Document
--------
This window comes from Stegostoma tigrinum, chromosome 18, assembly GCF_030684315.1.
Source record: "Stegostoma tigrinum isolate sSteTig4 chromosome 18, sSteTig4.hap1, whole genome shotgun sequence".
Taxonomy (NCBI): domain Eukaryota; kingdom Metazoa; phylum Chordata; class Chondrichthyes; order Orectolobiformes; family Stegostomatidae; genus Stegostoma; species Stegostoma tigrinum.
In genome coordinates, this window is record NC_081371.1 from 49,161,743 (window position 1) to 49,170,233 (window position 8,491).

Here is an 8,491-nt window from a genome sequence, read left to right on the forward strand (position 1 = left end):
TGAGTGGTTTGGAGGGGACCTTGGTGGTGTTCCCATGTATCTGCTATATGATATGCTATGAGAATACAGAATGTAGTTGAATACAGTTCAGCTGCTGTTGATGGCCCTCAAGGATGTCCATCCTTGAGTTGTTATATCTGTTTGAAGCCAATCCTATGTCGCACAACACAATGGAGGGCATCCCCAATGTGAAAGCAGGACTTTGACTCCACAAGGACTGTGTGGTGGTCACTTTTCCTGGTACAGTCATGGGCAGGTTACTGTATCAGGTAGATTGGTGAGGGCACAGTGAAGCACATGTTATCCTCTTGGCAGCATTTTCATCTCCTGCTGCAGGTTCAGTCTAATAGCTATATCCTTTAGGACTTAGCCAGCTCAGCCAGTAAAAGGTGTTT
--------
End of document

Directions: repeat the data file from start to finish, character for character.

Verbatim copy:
This window comes from Stegostoma tigrinum, chromosome 18, assembly GCF_030684315.1.
Source record: "Stegostoma tigrinum isolate sSteTig4 chromosome 18, sSteTig4.hap1, whole genome shotgun sequence".
Taxonomy (NCBI): domain Eukaryota; kingdom Metazoa; phylum Chordata; class Chondrichthyes; order Orectolobiformes; family Stegostomatidae; genus Stegostoma; species Stegostoma tigrinum.
In genome coordinates, this window is record NC_081371.1 from 49,161,743 (window position 1) to 49,170,233 (window position 8,491).

Here is an 8,491-nt window from a genome sequence, read left to right on the forward strand (position 1 = left end):
TGAGTGGTTTGGAGGGGACCTTGGTGGTGTTCCCATGTATCTGCTATATGATATGCTATGAGAATACAGAATGTAGTTGAATACAGTTCAGCTGCTGTTGATGGCCCTCAAGGATGTCCATCCTTGAGTTGTTATATCTGTTTGAAGCCAATCCTATGTCGCACAACACAATGGAGGGCATCCCCAATGTGAAAGCAGGACTTTGACTCCACAAGGACTGTGTGGTGGTCACTTTTCCTGGTACAGTCATGGGCAGGTTACTGTATCAGGTAGATTGGTGAGGGCACAGTGAAGCACATGTTATCCTCTTGGCAGCATTTTCATCTCCTGCTGCAGGTTCAGTCTAATAGCTATATCCTTTAGGACTTAGCCAGCTCAGCCAGTAAAAGGTGTTT